The study now open is a traditional Phase I/Phase II study. This is not the first in-human study for patients who have relapsed after transplant, but is the first in-myeloma study. The Phase I portion will be to determine the proper dose and the Phase II portion will be to treat additional patients once the dosage is determined. The study will look at the normal measurements including the response rate, and how long patients are living before progression, but will also look at how effective the drug is in changing the immune system to fight future myeloma cells. Anyone who has had at least two prior therapies can join the study. Many relapsed/refractory studies require patients to have 4-6 prior therapies, so this is an easy one to join with just a few prior therapies. Does it have known side effects? Dr. Holstein tells us the known side effects are minimal.

What we know is there is a bit of a reaction when you first get the drug. But that unlike some other drugs, so for example, IL-2 which is used in some other cancers. When you give it, the patients have fevers, they can drop their blood pressure, they can get very sick because the immune system gets so ramped up. The experience with ALT-803 so far is that it’s a much less severe reaction. They do, as part of their protocol, administer some pre-medications to kind of quiet down the immune system a little bit. But what I’ve been told so far is that it’s very tolerable and that once you get past the initial 24 hours, that patients are not really reporting side effects. But again, it’s still very, very early in clinical development at this point.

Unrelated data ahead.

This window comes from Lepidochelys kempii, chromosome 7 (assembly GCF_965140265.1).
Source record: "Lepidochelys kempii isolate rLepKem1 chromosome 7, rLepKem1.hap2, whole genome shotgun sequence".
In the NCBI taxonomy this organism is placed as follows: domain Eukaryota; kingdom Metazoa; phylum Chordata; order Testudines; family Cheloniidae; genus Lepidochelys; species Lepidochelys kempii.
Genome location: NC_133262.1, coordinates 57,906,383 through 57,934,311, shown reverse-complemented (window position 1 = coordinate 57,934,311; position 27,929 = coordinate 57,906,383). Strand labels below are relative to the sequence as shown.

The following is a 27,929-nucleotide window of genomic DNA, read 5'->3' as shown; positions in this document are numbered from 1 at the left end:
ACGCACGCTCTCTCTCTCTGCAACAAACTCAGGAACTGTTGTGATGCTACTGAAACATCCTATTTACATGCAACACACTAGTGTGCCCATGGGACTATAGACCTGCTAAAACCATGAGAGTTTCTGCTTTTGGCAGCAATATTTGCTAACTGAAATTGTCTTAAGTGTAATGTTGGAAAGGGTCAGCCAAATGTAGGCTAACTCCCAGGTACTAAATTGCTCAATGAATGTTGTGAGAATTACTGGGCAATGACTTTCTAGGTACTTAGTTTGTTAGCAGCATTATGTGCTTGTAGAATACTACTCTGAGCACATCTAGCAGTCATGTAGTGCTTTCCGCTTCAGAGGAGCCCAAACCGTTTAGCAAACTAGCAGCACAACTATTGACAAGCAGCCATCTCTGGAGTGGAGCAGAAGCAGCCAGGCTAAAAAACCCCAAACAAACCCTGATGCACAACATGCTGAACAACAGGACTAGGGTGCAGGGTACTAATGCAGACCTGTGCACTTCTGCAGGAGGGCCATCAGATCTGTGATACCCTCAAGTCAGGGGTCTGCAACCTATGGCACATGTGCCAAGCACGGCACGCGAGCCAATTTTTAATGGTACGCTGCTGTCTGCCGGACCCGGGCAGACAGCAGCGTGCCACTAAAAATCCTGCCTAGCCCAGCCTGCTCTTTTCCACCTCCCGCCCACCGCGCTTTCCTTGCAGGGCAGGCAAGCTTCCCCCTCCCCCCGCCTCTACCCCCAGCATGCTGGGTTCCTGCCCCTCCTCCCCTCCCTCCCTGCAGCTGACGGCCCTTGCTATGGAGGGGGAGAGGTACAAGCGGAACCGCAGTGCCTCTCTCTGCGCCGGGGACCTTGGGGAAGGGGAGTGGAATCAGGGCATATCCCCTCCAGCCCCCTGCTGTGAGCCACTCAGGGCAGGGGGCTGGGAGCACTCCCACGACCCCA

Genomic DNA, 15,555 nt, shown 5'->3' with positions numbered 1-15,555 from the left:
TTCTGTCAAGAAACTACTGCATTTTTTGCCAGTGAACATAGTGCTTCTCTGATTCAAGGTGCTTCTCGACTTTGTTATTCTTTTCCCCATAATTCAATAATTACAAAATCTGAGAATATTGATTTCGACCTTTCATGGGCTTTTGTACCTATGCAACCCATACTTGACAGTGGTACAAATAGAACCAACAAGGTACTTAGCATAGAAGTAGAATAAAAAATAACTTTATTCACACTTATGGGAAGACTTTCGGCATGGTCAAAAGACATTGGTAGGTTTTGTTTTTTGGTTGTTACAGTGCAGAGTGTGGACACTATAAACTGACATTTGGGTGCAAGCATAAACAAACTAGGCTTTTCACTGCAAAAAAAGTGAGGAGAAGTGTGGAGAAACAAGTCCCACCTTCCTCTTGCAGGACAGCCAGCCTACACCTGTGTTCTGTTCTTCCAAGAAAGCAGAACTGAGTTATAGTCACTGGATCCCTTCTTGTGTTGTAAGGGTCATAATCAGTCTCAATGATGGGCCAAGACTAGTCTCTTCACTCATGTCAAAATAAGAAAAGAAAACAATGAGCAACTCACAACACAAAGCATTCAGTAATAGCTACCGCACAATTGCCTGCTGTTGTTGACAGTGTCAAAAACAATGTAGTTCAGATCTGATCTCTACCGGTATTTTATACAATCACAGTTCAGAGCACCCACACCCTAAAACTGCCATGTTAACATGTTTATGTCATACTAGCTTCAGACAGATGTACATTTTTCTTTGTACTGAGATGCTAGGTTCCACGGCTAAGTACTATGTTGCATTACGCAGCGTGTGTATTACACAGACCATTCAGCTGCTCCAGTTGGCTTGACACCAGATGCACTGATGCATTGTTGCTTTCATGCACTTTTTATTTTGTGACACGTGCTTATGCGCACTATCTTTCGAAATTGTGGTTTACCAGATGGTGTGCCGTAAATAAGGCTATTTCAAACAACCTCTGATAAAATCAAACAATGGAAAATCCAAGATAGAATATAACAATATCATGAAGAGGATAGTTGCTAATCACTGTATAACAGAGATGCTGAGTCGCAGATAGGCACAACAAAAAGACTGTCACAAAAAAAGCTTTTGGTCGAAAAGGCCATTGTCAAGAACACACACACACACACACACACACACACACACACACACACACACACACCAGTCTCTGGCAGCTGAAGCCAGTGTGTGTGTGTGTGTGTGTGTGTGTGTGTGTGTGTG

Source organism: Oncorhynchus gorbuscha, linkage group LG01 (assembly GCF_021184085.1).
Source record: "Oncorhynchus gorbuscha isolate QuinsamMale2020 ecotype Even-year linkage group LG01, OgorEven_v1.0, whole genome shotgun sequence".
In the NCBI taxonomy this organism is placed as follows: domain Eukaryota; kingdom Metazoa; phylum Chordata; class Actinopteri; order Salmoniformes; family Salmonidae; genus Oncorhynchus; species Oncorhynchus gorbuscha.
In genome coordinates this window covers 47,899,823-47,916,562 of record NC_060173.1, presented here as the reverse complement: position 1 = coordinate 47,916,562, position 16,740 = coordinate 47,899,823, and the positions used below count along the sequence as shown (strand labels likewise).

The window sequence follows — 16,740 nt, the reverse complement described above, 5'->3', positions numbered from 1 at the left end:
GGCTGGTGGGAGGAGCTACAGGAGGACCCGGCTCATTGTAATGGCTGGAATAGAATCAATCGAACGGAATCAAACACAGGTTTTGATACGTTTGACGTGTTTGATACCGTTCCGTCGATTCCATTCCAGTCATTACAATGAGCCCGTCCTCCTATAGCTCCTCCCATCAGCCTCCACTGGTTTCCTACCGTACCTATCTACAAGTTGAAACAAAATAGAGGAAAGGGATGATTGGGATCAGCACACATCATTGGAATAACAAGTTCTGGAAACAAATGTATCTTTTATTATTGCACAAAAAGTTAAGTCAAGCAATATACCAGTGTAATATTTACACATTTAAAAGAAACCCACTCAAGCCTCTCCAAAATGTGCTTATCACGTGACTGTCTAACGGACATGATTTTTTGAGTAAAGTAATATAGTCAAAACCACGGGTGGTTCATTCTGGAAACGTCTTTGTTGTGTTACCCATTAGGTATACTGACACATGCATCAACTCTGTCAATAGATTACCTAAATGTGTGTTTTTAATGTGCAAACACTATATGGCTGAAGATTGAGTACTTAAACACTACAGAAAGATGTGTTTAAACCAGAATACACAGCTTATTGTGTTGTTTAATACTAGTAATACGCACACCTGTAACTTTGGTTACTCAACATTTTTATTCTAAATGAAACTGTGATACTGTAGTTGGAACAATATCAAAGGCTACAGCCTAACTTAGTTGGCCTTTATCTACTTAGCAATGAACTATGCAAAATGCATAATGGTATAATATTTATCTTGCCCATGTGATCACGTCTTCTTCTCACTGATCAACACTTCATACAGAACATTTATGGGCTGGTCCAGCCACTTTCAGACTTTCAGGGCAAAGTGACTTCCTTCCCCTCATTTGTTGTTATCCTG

Dr. Holstein believes it has a promising future.

Again, since this drug is affecting the immune system, I think it’s going to have activity in not only myeloma but in other immune-based malignancies. Again, I think they are extraordinarily exciting preclinical (results). Whether it translates to humans, I will keep my fingers crossed. But I think it’s one of the few approaches that I’ve seen so far which might truly be changing our immune system and allowing long-lasting activity and it might potentially mean that we don’t need to keep re-dosing this drug which I think would be really exciting.

Find more information about this clinical trial on www.clinicaltrials.gov at this link. 

 
Jennifer Ahlstrom
About the Author

Jennifer Ahlstrom - Jenny A - Myeloma survivor, patient advocate, wife, mom of 6. Believer that patients can help accelerate a cure by weighing in and participating in clinical trials. Founder of Myeloma Crowd, Myeloma Crowd Radio, HealthTree and the CrowdCare Foundation.